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Ella Bertilsson and Ulla Juske
Hobusepea Galerii, Tallinn, Thursday 1 March to Monday 19 March 2018

 

 

“There are palm trees everywhere in this country.”

Ella Bertilsson and Ulla Juske will present a glimpse into Rainy Days in Blanch, a family sitcom recorded in the iconic Blanchardstown Centre (Dublin) in the weeks before its official opening in 1996. Original video recordings and a replica studio set will be showcased in Hobusepea Galerii Tallinn in an exhibition titled ‘11.9km Northwest of the City Centre’.

Starring an all-female cast, Rainy Days in Blanch portrays a multigenerational family and their family friend. Each character shares directly with the audience an account of a memory, dream or nightmare. These previously unaired stories speak about house, home, family, and migration, as well as fear, paranoia, displacement and territory.

The exhibition is the product of research and practice undertaken by the artist-duo (SWE/IRE & EST/IE) during their recent residencies in Draíocht Arts Centre (Ireland) and Nordic Artists’ Centre Dale (Norway) and has been kindly funded by Culture Ireland and the Cultural Endowment of Estonia.

Ella Bertilsson and Ulla Juske are based in Dublin since early 2000s. They started to collaborate during their postgraduate studies on the MFA; Art in the Digital World Programme at NCAD, Dublin (2015). Together they construct non-linear narratives that drift between fact and fiction, past, present and future. These narratives become the catalyst for developing installations that are exploring the relationship between time and memory, place and identity.

The artist would like to thank: Draíocht Arts Centre, Nordic Artists’ Centre Dale (NKD), the Irish Embassy of Estonia, The Theatre Department of United World College Nordic Flekke, Hartstown Community School, Institution of Technology Blanchardstown, Draíocht Arts, Centre Youth Theatre Group, Corduff Community Centre, Phoenix FM’s podcast Africans in Ireland, Reet Varblane, Annelie Gardell, Sharon Murphy, Catherine O’Keeffe, George Brennan, Austin Hearne and Michelle Hall.

Hobusepea Gallery:
http://www.eaa.ee/hobusepea/english/enindex.htm

Ella Bertilsson & Ulla Juske
Installation

For one day, Ella Bertilsson and Ulla Juske turned the Circe Pavilion into a Museum of an Unknown Person. The artists came across a locked chest abandoned on Bella Street just around the corner from the Liberty Park.  They decided to bring the chest to a locksmith and once the lock cracked it revealed a collection of personal belongings.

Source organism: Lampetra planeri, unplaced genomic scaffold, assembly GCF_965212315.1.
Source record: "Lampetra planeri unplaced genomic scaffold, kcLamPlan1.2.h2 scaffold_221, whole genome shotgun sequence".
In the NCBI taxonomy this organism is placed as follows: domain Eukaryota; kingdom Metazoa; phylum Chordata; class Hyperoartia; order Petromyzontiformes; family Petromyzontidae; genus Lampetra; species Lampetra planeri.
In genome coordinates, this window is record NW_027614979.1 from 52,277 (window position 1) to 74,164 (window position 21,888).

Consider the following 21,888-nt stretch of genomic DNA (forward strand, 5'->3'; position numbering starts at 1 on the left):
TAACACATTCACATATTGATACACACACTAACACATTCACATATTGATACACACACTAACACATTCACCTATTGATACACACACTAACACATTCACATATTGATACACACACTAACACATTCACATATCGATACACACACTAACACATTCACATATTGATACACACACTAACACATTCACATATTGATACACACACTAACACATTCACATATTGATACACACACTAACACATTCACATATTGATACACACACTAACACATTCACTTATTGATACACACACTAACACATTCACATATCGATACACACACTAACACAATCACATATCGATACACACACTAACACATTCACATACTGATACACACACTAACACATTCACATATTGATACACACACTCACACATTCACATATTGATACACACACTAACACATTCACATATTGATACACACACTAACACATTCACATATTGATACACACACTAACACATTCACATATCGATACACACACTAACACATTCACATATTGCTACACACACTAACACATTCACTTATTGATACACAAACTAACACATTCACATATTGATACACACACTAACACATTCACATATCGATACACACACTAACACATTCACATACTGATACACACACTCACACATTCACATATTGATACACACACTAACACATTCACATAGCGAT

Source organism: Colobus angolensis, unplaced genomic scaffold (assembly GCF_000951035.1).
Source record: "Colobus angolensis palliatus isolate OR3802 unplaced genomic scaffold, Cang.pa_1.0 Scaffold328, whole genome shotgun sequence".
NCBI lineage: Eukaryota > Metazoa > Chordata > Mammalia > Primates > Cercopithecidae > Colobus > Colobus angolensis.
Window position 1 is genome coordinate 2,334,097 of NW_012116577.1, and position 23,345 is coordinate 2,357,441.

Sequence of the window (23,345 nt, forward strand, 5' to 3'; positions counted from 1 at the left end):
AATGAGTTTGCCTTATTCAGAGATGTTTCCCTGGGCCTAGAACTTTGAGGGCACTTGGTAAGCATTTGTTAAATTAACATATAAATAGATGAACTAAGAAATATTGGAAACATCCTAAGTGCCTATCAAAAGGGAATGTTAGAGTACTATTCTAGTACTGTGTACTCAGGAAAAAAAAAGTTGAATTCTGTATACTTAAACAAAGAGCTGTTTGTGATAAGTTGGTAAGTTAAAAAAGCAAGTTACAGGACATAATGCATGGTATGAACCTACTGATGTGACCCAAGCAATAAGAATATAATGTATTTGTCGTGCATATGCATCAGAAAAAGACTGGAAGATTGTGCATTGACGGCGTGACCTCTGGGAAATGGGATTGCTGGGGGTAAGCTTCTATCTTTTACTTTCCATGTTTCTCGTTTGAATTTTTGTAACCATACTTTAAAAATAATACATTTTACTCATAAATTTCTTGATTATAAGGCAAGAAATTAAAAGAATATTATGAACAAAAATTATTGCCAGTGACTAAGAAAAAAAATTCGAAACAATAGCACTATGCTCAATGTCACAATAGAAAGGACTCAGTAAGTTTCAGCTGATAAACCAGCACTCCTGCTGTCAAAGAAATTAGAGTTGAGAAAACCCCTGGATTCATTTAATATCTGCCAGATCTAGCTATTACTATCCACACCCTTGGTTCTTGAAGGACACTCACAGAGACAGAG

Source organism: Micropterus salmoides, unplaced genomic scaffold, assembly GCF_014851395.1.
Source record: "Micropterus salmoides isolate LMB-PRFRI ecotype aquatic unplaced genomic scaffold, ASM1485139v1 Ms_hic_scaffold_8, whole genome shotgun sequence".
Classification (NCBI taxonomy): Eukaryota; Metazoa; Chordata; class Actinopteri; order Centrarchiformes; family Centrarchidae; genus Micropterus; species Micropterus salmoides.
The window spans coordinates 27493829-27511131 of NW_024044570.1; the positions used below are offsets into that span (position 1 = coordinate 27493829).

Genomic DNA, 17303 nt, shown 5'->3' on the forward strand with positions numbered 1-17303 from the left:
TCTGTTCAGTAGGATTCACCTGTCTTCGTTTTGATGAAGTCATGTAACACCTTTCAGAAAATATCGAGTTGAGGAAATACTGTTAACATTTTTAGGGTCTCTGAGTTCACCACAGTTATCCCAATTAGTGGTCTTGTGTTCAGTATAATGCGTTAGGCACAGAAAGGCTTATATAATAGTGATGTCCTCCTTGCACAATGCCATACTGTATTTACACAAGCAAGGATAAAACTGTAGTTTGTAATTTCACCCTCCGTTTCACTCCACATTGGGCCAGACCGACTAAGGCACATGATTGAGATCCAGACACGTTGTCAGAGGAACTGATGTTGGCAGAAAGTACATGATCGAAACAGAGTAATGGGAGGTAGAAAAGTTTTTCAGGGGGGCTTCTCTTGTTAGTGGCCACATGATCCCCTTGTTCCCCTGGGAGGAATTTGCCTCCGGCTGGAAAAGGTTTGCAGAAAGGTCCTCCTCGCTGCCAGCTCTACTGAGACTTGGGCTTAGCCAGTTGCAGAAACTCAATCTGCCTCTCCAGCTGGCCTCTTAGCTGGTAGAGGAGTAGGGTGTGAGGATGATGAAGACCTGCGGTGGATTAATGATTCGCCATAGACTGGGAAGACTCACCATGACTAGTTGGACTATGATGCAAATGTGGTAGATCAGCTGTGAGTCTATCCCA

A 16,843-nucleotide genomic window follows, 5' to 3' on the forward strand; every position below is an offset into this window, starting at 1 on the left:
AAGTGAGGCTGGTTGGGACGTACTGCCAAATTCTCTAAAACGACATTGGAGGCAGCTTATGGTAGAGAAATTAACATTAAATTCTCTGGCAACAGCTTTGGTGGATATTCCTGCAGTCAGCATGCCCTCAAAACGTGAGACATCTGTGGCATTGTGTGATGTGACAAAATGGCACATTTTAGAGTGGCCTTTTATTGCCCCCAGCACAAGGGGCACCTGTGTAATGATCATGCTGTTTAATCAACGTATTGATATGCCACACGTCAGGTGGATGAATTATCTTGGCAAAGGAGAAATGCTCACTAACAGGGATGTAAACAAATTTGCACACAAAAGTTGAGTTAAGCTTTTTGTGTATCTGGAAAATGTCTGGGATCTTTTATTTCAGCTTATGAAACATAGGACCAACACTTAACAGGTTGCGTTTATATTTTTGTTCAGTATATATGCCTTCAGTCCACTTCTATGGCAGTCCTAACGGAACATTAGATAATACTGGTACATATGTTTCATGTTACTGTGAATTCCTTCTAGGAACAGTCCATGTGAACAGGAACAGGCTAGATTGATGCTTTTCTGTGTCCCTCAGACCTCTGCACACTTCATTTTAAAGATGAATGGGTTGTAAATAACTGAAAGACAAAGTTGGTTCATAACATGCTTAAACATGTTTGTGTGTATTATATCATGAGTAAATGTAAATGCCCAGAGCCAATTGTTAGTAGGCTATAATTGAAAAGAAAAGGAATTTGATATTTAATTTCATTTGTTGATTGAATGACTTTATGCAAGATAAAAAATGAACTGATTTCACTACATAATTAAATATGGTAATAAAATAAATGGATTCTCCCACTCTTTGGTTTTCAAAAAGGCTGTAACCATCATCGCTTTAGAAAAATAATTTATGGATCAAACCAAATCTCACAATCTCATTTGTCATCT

The Museum of an Unknown Person was part of the Circe Pavilion, curated by Oonagh Young and Mary Cremin, Liberty Park , July 2017.

The Circe Pavilion promotes the use of public space as an area for all disciplines of art and community groups. The purpose of the Circe Pavilion is for social engagement and for community groups to use.

 

 

 

 

 

 

 

 

 

 

 

 

 

 

 

 

 

 

 

 

 

 

 

 

 

Ella Bertilsson & Ulla Juske

Installation

The Waiting Room is an installation that challenges our perception of time. Waiting rooms are liminal, transitional places. A place where you wait to go somewhere else, impersonal and quickly forgotten. Waiting rooms are often functional spaces where the visitor has little control on how much time the wait will last. Here Ella Bertilsson and Ulla Juske’s waiting room at ArtBox creates a zone of attention; emphasising and acknowledging the subjective experience of time passing.

By connecting past, present and the imagined future together, the perception of time can be understood in a non-linear way. The present moment which is heavily embedded with memories, dreams and hopes is evident in the lyrics of Leonard Cohen’s song Waiting for the Miracle. The song is also the opening soundtrack of Oliver Stones film Natural Born Killers (1994) and can be heard throughout the gallery space playing from a radio. The film, which was banned in Ireland until 2013, tells the story of Mickey and Mallory, two victims of traumatic childhoods who become lovers and mass murderers, and are irresponsibly glorified by the mass media.